A research team in The University of Toledo College of Medicine and Life Sciences is taking an in-depth look at Lake Erie algal bloom toxins and the impact they can have on your liver.
“No one knows what safe limits are for a large segment of the public,” said Dr. David Kennedy, assistant professor in the Division of Cardiovascular Medicine. “Previous studies only focused on healthy animals.”
Andrew Kleinhenz, biomedical research assistant, and Dalal Mahmoud, UT junior majoring in biology, thawed plasma samples from mouse blood for molecular analysis to measure liver damage.
During the heart of this algal bloom season, researchers are using mice as a model to study the impact of microcystin exposure on patients who have the most common and often undiagnosed form of liver disease that is tightly linked to obesity.
“Microcystin is a toxin that specifically targets the liver, a vital organ that needs to be healthy in order to process the food you eat,” Kennedy said. “And non-alcoholic fatty liver disease is the most prevalent type of liver disease nationally — particularly in northwest Ohio. Whether diagnosed or undiagnosed, a third of northwest Ohioans have this disease that is silent at first, but predisposes you to big problems down the road, such as the liver becoming scarred and inflamed.”
According to the National Institutes of Health, obesity is a major risk factor for the development of non-alcoholic fatty liver disease, which causes the organ to swell with fat. Unchecked, the disease can lead to liver failure and the need for a transplant.
“There is a large population of people who may be susceptible to the effects of microcystin exposure, whether it’s swallowed while swimming at the beach or through the tap should toxic algae once again contaminate the public water supply,” said Dr. Steven Haller, assistant professor in the Division of Cardiovascular Medicine and co-leader of the project that began in the spring. “The Toledo water crisis inspired us to re-evaluate what levels we’re calling safe.”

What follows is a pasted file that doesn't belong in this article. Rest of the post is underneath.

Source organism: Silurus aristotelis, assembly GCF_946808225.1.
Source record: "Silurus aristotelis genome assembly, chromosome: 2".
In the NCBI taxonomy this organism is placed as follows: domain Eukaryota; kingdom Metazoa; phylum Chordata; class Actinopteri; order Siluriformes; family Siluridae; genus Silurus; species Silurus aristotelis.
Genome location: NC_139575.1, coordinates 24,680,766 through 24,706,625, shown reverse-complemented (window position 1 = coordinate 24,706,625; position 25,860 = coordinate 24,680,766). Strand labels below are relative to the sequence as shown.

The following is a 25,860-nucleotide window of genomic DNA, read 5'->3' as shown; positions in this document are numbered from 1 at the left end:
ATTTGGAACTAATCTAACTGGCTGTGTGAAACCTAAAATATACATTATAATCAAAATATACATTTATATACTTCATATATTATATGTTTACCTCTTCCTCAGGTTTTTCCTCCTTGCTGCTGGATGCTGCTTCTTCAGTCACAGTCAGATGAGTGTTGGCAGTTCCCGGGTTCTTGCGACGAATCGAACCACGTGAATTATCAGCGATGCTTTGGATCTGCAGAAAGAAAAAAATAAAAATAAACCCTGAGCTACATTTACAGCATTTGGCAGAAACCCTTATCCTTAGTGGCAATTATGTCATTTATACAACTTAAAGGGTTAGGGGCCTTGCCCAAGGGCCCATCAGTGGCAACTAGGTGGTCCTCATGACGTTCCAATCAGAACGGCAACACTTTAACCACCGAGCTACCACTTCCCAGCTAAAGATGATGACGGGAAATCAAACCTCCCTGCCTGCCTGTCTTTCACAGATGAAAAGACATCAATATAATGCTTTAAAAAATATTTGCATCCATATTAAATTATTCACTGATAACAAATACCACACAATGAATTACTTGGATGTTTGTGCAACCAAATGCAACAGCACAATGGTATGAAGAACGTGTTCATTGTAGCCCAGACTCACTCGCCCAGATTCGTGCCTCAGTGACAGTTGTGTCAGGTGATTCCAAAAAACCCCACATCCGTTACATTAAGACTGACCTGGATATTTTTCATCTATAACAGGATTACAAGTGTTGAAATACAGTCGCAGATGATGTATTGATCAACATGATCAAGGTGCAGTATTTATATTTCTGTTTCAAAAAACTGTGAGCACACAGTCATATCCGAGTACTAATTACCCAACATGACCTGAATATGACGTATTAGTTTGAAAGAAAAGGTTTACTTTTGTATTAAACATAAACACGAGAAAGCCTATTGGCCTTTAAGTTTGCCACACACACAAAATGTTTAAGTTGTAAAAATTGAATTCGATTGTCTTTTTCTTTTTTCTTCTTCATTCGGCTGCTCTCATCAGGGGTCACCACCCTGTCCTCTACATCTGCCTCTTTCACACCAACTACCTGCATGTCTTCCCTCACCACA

Taking a closer look at how algal bloom toxins affect the liver are, from left, Dr. David Kennedy; Dr. Steven Haller; Dalal Mahmoud, junior undergraduate student; Aaron Tipton, second-year medical student; Erin Crawford, research assistant; Andrew Kleinhenz, research assistant; Dr. Fatimah Khalaf, second-year graduate student; Shungang Zhang, second-year graduate student; Dr. Paul M. Stemmer, associate professor and director of the Proteomics Facility at the Institute of Environmental Health Sciences at Wayne State University; and Dr. Johnna A. Birbeck, senior research scientist at Wayne State University.
Two years ago this month, the city of Toledo issued a Do Not Drink advisory for half a million water customers due to the level of microcystin detected in the drinking water.
The state awarded UT researchers a $45,000 grant, which is matched by the University, for the project to discover if a pre-existing liver disease makes a person more susceptible to damage from the toxin released by algal blooms.
The goal is to help inform local, state and international health organizations as they form guidelines for safe limits of exposure.
“By focusing on people who may be at risk, we feel we are doing something beneficial to protect them if, in fact, we detect a damaging connection where microcystin causes the liver disease to progress,” Haller said.
“A healthy animal wouldn’t produce symptoms of liver failure at this level of exposure,” Kennedy said.
Haller and Kennedy have enlisted the help of several UT students in their experiments that use a breed of mouse predisposed to non-alcoholic fatty liver disease.
Second-year medical student Aaron Tipton helped develop the standards to measure liver function after injecting mice with low doses of microcystin through a tube in their stomachs over the course of a month.
“We developed that from scratch because a big issue that came to light during the water crisis is that the only validated way to measure microcystin is expensive and takes a long time,” Tipton said. “Our work is one of the many ways that University of Toledo researchers are attacking the water quality issue to protect our community.”
“I’m honored to be involved in water quality research that is so important for the health and safety of families not only in our community, but in other places across the world also affected by toxic algal blooms,” said Dalal Mahmoud, a UT junior majoring in biology. “It’s a great opportunity to expand my studies and what I want to do in the future.”
Mahmoud and Tipton were the inaugural beneficiaries of a recent philanthropic gift to the lab, the David and Helen Boone Research Award, which helped fund their summer research.
The toxicity project is expected to be completed next June, but Kennedy and Haller hope this is only the first phase.
“Over the long term, we want to come up with a better diagnostic test that patients can take at the emergency room or doctor’s office — such as a simple blood test — to measure the microcystin levels in the body, for example, if you get sick after swimming in the water during algal bloom season,” Haller said. “Even further, we want to find out if there is a preventative or therapeutic strategy where someone can be treated so they don’t keep going down the road of liver disease progression.”